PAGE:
All of the federal laws limiting child labor apply in full force in every state including Illinois, unless state law offers more protection. The primary law in Illinois that applies is called the Illinois Child Labor Law. By its own terms, it doesn't apply to minors age 17. It applies only to children 16 years old or younger. There are no child labor laws in Illinois for 17-year-olds.
In large part, the provisions of the Illinois Child Labor Law mimic the provisions of the FLSA. Generally, the legal age to work in Illinois is 14 years old, although exceptions are made for younger children working in their parents' employ or holding types of work similar to those permitted under the FLSA.
Minors aged 14 or 15 can work only for a limited number of hours per day during the school year and extended hours outside of the school session.These are very similar to the FLSA guidelines, prohibiting work before 7 a.m. or after 7 p.m. during the school year and limiting work hours to three per day on school days and eight per day on non-school days. The state requires work permits or employment certificates from a child's school before a minor aged 14 and 15 can work.
Like the FLSA, Illinois prohibits minors from working in jobs that are considered hazardous. The law lists 26 prohibited occupations, largely lining up with those prohibited under federal law.
Minimum Wage in Illinois
Like with the child labor laws, both federal and state governments can set minimum hourly wages for employees. The federal minimum wage is set by Congress and applies to most employees paid by the hour across the country. It sets a floor for the minimum hourly wage in every state. Currently, the federal minimum hourly wage is set at $7.25 an hour.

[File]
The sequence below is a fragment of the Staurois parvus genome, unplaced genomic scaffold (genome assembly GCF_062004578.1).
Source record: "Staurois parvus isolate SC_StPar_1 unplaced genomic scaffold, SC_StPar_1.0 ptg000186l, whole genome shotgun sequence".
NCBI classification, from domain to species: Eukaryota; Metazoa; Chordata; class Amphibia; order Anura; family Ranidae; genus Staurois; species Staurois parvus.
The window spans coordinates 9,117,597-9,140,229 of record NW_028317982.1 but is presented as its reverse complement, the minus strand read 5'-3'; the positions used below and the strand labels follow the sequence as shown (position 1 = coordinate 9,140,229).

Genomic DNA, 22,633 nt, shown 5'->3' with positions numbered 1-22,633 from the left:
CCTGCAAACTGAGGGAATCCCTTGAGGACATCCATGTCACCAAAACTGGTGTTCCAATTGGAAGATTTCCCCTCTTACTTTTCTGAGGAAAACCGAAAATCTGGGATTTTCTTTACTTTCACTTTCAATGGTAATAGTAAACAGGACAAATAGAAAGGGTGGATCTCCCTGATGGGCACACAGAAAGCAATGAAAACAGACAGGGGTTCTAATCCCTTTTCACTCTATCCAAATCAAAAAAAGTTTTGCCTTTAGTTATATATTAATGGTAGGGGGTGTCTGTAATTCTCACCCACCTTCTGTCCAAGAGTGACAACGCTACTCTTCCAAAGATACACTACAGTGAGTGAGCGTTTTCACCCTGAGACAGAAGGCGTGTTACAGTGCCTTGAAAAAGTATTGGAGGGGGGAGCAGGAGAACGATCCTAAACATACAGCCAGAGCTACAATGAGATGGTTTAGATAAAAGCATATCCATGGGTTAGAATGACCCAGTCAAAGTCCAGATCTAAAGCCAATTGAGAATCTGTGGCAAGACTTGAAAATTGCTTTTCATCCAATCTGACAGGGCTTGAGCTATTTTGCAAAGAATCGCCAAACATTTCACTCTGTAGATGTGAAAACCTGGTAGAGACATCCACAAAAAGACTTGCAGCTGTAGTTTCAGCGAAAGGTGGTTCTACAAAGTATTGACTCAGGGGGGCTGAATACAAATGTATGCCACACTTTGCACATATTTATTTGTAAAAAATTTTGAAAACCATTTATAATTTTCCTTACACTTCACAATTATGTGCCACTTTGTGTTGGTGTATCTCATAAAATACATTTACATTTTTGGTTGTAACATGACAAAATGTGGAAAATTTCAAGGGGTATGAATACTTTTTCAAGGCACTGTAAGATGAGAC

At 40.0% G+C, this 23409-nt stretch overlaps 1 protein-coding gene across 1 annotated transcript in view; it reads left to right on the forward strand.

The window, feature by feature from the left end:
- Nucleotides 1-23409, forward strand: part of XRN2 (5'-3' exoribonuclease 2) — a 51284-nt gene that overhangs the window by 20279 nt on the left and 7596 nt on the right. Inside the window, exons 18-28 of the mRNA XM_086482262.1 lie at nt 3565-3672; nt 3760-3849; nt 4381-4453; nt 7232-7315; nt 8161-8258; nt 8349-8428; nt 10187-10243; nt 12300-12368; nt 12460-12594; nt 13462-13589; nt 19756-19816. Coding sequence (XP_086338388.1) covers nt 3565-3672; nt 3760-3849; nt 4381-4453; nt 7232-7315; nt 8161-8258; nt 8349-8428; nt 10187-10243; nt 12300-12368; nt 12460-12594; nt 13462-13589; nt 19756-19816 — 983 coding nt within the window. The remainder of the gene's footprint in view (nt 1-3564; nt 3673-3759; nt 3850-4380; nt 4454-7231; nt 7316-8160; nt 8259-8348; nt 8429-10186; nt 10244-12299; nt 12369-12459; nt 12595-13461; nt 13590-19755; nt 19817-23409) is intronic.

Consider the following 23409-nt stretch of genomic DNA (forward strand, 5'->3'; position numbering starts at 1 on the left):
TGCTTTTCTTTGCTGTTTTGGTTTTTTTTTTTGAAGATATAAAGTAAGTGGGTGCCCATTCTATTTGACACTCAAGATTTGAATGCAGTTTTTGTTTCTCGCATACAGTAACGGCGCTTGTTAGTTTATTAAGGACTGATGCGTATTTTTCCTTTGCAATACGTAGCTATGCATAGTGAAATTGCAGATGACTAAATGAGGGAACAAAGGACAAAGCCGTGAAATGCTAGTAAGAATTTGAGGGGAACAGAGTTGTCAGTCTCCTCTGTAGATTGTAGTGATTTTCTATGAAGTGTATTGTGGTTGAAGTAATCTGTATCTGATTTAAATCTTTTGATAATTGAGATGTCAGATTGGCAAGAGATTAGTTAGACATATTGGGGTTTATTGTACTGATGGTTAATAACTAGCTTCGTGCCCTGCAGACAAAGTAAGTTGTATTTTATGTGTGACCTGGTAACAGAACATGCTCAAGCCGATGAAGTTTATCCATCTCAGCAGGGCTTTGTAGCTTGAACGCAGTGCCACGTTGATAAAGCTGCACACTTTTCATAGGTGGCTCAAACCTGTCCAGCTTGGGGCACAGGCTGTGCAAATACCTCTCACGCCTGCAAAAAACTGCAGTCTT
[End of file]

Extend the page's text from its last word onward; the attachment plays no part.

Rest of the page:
However, state governments can set their own minimum hourly wage as they see fit for residents of their state. Like other labor laws, the federal law applies if it is more beneficial to the worker, but the state law applies if it offers an employee a better deal. In Illinois, the minimum wage is currently set at $8.25 per hour. Since this is higher than the federal wage, it prevails in the state. The minimum wage for tipped employees in Illinois is $4.65 per hour for the first 90 days of work, then $4.95 per hour. The minimum wage for minors (which is the minimum wage in Illinois for 16-year-olds) is $7.75 an hour for most work, and $4.65 for tipped workers.
Some states also give cities and counties within their jurisdiction the right to set their own minimum wages, and some do. In Illinois, cities and counties are permitted to set their own minimum wage that applies in their jurisdiction. Chicago, for example, sets the minimum wage at $12.00 per hour, set to rise to $13 per hour in 2019. It specifies that minors can be paid less, setting the minimum wage for those under the age of 18 years at $0.50 less than the state minimum hourly wage. In Cook County, the minimum wage is set at $10 per hour.
Read More: What is the Federal Minimum Wage?
- Employment Law Handbook: Child Labor Laws
- Employment Law Handbook: Child Labor Laws – Fair Labor Standards Act
- Employment Law Handbook: Hours of Work and Conditions of Employment for 14 and 15 Year Olds
- Illinois Department of Labor: Child Labor Law
- Minimum Wage.org: Illinois Child Labor Laws
- Employment Law Handbook: FLSA Child Labor Laws – 16 and 17 Year Olds
- Square-Up: Guide to Illinois Minimum Wage
- Illinois Gov: Minimum Wage Rates
Teo Spengler earned a J.D. from U.C. Berkeley's Boalt Hall. As an Assistant Attorney General in Juneau, she practiced before the Alaska Supreme Court and the U.S. Supreme Court before opening a plaintiff's personal injury practice in San Francisco. She holds both an M.A. and an M.F.A in creative writing and enjoys writing legal blogs and articles. Her work has appeared in numerous online publications including USA Today, Legal Zoom, eHow Business, Livestrong, SF Gate, Go Banking Rates, Arizona Central, Houston Chronicle, Navy Federal Credit Union, Pearson, Quicken.com, TurboTax.com, and numerous attorney websites. Spengler splits her time between the French Basque Country and Northern California.